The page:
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For the fear of debt trap

For the fear of debt trap

Chinese President Xi Jinping's ambitious Belt and Road Initiative (BRI) project, which envisages developing modern trade infrastructures like highways, ports, and rail links in more than 70 countries across continents, has been rebuffed by a number of countries in its neighbourhood. Apart from BRI projects, China has also entered into bilateral trade deals with these countries and signed a slew of MoUs for new projects with the help of loans from the Chinese government and banks. In a recent visit to China, Malaysian Prime Minister Mahathir Mohamad made headlines for his strong rebuff to BRI projects. Mahathir has cancelled a key BRI project, the East Coast Rail Link as well as two gas pipeline projects implemented by China. Explaining the rationale behind the cancellation of these projects, the Malaysian premier in a press conference said, "I believe China itself does not want to see Malaysia a bankrupt country." Earlier, Myanmar drastically scaled down a deep-water project being developed by China as part of the BRI. The newly-elected government in Pakistan also has scaled down a major railway project being executed by China. Similarly, leaders of the opposition alliance that won the recently concluded election in the Maldives have vowed to review all the Chinese projects for which MoUs have been signed. Earlier, Sri Lanka had proposed to hand over an airport that was developed by China but could not run it successfully as there were not enough number of passengers using the airport and the Sri Lankan government was facing difficulty in repaying the loans taken for these projects.

In all these countries where the government is reconsidering Chinese projects, there has been a change in the regime where the people voted against the government that leaned too close to China. Former Sri Lankan President Mahinda Rajapaksha who oversaw massive Chinese investments in the country including in a deep-water strategic seaport was defeated in the 2015 presidential election by Maithripala Sirisena, the current president. The new government has not only put a brake on the growing influence of China in the island country but also began reviewing all the projects implemented and funded by China. Sirisena had talked about the folly of Chinese investments as they lead to the debt trap for the country during his election campaigns.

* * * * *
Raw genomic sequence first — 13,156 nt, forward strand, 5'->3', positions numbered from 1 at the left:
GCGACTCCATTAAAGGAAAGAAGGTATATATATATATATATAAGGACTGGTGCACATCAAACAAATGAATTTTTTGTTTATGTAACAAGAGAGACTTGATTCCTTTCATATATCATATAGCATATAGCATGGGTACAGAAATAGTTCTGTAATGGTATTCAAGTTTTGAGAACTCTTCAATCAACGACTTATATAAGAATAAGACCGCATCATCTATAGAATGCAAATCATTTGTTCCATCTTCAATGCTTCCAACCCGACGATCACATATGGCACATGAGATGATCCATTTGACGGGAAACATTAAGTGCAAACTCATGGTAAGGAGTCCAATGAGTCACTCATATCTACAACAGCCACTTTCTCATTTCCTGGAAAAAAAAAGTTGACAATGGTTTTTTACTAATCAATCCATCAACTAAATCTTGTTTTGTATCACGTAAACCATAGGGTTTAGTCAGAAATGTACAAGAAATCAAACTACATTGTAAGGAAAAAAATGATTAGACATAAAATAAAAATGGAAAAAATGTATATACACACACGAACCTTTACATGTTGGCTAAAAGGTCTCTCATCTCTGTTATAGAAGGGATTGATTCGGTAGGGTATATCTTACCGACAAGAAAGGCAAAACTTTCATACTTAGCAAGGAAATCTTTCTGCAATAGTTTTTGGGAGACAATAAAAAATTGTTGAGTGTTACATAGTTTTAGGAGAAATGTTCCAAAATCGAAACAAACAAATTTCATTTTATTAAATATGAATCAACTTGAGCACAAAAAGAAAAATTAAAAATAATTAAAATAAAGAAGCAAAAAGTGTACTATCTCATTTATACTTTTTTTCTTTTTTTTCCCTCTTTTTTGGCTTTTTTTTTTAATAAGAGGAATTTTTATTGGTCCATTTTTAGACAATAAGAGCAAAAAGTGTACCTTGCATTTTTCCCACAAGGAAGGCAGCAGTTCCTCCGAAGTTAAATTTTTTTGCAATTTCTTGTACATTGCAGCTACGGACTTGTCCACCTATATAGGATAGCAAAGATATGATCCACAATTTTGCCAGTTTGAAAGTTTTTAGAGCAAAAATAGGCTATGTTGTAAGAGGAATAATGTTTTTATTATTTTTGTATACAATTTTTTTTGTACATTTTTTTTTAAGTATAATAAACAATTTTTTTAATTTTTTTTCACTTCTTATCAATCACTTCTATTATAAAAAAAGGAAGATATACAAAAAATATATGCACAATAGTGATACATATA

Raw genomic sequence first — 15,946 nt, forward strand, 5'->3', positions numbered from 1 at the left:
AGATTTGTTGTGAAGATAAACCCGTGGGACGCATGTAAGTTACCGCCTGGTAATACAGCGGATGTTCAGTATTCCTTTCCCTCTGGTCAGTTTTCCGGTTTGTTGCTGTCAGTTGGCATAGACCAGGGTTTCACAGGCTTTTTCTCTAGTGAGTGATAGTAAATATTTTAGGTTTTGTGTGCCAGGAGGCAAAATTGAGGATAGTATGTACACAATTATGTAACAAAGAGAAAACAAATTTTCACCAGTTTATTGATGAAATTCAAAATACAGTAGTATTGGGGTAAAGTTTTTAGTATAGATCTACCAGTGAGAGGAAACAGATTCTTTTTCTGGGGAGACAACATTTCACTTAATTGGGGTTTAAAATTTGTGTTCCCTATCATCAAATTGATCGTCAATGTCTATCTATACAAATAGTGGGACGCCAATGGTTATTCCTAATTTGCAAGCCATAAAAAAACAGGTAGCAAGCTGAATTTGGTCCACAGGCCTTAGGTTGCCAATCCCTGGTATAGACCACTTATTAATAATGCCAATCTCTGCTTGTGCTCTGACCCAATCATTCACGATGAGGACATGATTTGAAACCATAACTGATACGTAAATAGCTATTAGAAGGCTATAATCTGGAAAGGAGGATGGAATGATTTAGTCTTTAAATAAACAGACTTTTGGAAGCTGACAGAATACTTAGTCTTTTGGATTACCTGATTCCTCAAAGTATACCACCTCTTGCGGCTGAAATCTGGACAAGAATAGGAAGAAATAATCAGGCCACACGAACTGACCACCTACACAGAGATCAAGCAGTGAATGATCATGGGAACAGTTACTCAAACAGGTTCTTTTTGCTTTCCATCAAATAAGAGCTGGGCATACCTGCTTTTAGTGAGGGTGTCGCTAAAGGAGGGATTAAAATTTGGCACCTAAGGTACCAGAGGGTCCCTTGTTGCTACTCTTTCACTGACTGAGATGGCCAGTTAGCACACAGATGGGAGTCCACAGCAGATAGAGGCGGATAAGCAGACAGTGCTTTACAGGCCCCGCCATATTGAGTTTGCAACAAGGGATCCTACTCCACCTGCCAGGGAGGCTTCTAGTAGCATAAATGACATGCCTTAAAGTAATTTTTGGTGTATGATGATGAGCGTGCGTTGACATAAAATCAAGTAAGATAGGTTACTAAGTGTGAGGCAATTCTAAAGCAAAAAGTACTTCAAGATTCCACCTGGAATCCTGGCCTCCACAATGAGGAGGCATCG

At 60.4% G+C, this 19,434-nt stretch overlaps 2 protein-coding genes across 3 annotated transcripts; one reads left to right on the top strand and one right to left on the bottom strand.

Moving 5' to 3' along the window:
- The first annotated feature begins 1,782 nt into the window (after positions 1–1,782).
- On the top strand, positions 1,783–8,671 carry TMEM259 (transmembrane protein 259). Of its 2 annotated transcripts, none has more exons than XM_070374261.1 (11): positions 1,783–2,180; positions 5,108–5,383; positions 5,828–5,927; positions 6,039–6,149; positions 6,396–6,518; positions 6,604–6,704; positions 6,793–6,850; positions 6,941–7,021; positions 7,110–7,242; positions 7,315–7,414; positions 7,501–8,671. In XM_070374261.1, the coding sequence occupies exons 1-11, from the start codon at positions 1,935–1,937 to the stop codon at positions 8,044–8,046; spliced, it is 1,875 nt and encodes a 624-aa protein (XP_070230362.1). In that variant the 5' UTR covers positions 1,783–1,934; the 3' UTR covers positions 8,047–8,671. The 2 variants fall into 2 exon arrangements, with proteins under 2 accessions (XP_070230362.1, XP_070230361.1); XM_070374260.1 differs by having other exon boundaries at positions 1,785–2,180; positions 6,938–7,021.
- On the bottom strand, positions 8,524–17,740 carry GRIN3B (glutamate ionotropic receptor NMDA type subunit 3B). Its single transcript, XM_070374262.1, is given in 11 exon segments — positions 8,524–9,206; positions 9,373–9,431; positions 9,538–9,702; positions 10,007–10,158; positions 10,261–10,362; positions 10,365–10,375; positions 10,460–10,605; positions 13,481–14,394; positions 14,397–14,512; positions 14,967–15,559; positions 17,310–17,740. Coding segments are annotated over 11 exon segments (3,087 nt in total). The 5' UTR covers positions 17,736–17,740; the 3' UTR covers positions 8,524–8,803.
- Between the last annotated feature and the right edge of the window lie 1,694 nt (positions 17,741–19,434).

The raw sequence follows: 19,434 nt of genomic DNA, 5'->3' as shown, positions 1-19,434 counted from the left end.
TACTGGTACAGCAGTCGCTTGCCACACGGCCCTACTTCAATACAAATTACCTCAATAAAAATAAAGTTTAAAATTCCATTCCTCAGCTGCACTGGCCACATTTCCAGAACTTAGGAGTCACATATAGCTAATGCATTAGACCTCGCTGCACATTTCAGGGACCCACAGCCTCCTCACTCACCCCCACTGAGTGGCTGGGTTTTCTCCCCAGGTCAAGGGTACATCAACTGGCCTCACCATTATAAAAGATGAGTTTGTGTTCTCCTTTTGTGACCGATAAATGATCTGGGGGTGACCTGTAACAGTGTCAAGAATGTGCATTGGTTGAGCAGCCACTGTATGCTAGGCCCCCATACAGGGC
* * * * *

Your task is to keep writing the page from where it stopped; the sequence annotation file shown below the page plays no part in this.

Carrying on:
In Pakistan, the PML-N government of Prime Minister Nawaz Sharif, which approved the $60 billion China Pakistan Economic Corridor (CPEC), was ousted by Pakistan Tehreek-e-Insaf (PTI) in the recent election and the PTI chief, Imran Khan, has become the Prime Minister of the country. Despite being a close friend of China, the new Pakistan government has begun reviewing current and future Chinese projects. Wary of the Chinese debt trap, Pakistan is said to have started looking for new investors for CPEC projects while scaling down an important rail-link project worth US$ 4 billion to US$ 6 billion.

In Malaysia too, the Najib Razak government which favoured Chinese projects has been ousted from power by the voters in May, this year. "The projects will not go on. At the moment, the priority is reducing our debt. it will be deferred until such time when we can afford, then maybe we will reduce the cost. If we have to pay compensation, we have to pay. This is the stupidity of the negotiations before. We must find a way to exit these projects," Mahathir is quoted to have said in the report.

In the strategically located island nation Maldives, the Abdulla Yameen government which favoured Chinese investments has been defeated by a recent election in the country and the opposition alliance that vowed to review all the ongoing Chinese projects and those in the pipelines has won. The influence of China in the Indian Ocean archipelago nation can be gauged from the fact that China accounts for 70 per cent of Maldives' external debt. Besides MoUs to develop most of the road, bridge, and airport projects in the country, China is said to have bought some atolls from the Maldives, which it intends to use as a military base.

A major reason why these countries are wary of increasing Chinese investments is the fear of a debt trap. It is believed that the terms and conditions associated with projects implemented by China in foreign countries are harsh and unfair on host countries. In the name of bringing heavy investments and developing prestigious projects, China gets the host countries to sign unfair deals, deriving maximum benefits from them while the host countries are trapped in huge loans on high rates. The Malaysian Prime Minister says, "You don't want a situation where there's a new version of colonialism happening because poor countries are unable to compete with rich countries in terms of just open, free trade," he added.

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